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February 29, 2024

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Born in 1910, University still growing

The University past and present is full of changes, differences and experiences of the people who have stepped foot on campus.

On Nov. 10, 1910, Bowling Green was chosen for the location of the new normal school to train future teachers of northwest Ohio.

Dr. Homer B. Williams was chosen as the school’s first president who held degrees from both Ohio Northern and Baldwin Wallace colleges.

The original plan called for only two buildings, one being a dormitory and the other for academics.

The building of the school, however, was postponed a year due to title problems and legal issues over the land.

The first two buildings known as Williams Hall and University Hall served as the women’s dormitory and as the administration building.

The name Bowling Green State Normal College was instituted on Feb. 16, 1912 and opened in fall of 1914 with a faculty of 10 members and a 304 student enrollment.

The school colors that are advertised throughout the university today were suggested by Leon L. Winslow, who is said to have seen the colors on a woman’s hat.

Winslow also designed the University’s seal in 1914 and has since been revised in 1958 by Glenn Christian, University purchasing officer.

The changes the University has gone through are seen by the students and faculty of today’s population.

The library was originally located in McFall Center and served the campus community until 1967.

“It was a nice place, designed as a library in an old fashion way,” said history professor Don Rowney.

Mary Beth Zackary who is the Head of Access Services at Jerome Library graduated from the University in 1971.

“The change from McFall to here was amazing because everything was in closed stacks and paper cards,” Zackary said.

The library was designed to look like five books between two bookends representing the five colleges at that time.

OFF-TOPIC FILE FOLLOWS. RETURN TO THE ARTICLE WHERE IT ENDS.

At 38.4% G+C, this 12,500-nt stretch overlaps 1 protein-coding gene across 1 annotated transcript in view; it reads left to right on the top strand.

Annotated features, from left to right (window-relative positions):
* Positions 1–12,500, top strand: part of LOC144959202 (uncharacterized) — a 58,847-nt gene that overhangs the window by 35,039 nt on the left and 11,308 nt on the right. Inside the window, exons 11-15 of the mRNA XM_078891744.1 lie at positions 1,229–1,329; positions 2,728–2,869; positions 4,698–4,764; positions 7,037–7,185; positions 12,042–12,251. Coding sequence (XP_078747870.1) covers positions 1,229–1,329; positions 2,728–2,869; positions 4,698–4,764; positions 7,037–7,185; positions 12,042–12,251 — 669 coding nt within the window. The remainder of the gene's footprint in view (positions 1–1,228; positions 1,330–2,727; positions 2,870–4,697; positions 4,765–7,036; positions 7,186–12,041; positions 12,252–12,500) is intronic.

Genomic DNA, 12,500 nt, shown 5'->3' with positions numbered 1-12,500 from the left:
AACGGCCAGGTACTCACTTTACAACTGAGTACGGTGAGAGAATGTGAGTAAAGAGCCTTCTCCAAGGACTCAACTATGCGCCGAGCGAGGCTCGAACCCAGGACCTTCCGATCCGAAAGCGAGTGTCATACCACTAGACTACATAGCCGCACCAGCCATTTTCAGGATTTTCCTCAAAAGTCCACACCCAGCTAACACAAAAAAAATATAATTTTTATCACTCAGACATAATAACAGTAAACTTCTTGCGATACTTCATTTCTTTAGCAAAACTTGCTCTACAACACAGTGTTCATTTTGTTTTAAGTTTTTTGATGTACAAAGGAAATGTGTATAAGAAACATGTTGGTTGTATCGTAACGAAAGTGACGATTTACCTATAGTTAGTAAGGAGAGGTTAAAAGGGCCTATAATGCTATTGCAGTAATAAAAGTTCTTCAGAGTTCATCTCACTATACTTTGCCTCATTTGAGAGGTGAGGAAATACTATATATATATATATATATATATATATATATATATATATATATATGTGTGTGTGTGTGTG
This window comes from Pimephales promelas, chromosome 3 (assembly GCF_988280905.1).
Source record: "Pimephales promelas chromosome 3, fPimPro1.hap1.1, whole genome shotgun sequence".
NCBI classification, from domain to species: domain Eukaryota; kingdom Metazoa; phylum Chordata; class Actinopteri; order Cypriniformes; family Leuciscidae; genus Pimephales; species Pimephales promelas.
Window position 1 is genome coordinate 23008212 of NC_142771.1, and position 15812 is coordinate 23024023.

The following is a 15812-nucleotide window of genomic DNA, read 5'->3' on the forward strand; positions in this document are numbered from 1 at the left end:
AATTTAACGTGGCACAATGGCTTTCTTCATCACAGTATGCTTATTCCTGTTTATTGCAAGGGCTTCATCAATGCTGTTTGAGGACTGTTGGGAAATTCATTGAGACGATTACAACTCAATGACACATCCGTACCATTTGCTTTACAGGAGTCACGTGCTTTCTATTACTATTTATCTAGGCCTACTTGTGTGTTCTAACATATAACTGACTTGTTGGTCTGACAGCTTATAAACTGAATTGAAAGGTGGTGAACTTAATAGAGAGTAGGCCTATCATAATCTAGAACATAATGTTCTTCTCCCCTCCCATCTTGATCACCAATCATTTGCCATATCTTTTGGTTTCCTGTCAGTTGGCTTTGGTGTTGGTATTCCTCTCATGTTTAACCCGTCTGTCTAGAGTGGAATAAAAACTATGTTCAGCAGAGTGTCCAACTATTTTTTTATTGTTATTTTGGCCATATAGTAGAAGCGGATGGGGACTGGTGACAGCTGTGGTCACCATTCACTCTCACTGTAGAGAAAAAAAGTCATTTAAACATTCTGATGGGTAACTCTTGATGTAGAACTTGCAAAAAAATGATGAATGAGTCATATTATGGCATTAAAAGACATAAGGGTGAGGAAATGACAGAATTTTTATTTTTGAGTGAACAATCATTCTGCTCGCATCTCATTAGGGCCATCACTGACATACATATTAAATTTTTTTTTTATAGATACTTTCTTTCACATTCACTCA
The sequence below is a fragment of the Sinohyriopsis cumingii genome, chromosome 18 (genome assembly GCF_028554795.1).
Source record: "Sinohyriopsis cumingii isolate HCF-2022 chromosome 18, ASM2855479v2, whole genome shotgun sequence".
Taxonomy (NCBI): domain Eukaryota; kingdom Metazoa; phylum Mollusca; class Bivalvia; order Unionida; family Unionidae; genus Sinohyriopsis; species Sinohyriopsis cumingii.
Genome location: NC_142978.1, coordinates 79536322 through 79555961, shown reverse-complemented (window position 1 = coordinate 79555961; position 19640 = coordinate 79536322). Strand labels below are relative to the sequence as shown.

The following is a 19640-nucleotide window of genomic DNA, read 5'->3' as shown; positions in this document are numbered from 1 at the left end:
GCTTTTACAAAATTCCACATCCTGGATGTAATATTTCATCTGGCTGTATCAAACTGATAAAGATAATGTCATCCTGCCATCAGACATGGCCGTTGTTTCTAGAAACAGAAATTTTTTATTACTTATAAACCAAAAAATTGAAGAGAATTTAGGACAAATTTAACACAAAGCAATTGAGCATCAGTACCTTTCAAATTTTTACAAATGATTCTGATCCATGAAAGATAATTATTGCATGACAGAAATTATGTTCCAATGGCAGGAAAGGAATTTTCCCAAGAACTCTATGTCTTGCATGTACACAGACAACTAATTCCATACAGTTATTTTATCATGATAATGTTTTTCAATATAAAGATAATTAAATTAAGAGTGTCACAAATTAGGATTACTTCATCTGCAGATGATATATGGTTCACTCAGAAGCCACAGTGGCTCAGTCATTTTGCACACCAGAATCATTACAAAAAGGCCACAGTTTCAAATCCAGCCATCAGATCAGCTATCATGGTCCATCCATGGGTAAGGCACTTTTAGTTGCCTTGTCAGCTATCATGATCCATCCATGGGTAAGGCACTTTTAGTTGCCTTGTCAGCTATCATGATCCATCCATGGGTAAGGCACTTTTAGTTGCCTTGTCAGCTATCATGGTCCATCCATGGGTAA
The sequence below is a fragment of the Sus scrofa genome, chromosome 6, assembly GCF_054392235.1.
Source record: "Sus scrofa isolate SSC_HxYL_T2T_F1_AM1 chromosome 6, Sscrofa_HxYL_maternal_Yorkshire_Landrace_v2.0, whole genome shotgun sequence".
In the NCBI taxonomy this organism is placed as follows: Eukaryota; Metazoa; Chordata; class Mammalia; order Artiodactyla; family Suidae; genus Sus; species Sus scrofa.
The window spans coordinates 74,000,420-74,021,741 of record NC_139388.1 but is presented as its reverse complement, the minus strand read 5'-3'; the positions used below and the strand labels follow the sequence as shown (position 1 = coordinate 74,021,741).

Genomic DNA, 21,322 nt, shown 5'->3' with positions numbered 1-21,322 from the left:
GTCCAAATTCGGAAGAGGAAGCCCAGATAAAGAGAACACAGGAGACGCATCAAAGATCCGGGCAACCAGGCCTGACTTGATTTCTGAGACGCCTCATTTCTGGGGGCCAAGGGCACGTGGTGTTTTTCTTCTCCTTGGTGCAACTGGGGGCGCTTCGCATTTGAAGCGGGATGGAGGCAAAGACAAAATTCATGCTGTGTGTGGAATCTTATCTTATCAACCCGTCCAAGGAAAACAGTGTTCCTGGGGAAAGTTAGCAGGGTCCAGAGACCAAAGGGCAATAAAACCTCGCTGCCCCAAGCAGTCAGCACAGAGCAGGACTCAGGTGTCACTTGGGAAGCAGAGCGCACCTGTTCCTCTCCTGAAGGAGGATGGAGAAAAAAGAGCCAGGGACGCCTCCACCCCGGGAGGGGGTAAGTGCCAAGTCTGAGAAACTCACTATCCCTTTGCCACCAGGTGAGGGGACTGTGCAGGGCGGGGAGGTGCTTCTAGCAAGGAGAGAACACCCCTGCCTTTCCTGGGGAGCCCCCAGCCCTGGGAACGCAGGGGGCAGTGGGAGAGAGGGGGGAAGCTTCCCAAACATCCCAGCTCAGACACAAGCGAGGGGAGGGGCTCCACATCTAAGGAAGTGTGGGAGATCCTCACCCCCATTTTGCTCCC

The first floor of the library was originally the undergraduate library and the rest of the tower served as the graduate library.

The development of Ohio Link was a major improvement for the services of the library, Zackary said.

The library over the years has collected various resources resulting in the establishment of the music library and popular culture library.

It has always served as a major part of the University.

“The library was and still is the intellectual heart of the University,” Zackary said.

Senior faculty members have seen the University’s history take place first hand.

“You would be stunned by the differences both in student culture and in academic culture of that day,” Rowney said.

Since the days of 1914, students have undergone a change in wardrobe and spirit.

The football stadium, originally located in front of the Education Building, always had full stands of students dressed in suits and skirts, said Zackary.

The behavior in the classroom has been changed too, possibly due to the changes in the lives of students.

“There was this veneer of respect for authority and institutional structure,” Drowney said.

At this time, the vast majority of students were not working unlike the culture of today’s students.

“These students were here primarily to study and earn a degree,” Rowney said.

Commuters were very rare in the 1960s and students were expected to live on campus.

Although the University didn’t have a male dormitory until 1939 in Kohl Hall.

“The University used to have a practice of balancing the freshman class at an equal population of men and women, but [it] was later terminated,” said history professor Gary Hess.

Williams Hall, that originally served as the women’s dormitory, was renovated in 1964.

“It was the first year I was here and there were still closets and pipes from the dormitory in the building,” Hess said.

Lee Meserve of the Biology Department has been at the University for 35 years and has seen the Rec Center, field house, and music building was built and has witnessed even more changes.

“When I started here, the University was on quarters,” Meserve said.

Throughout the years these changes and difference have shaped the university to what it has become today. “Once we know our history we can move forward,” Zackary said.

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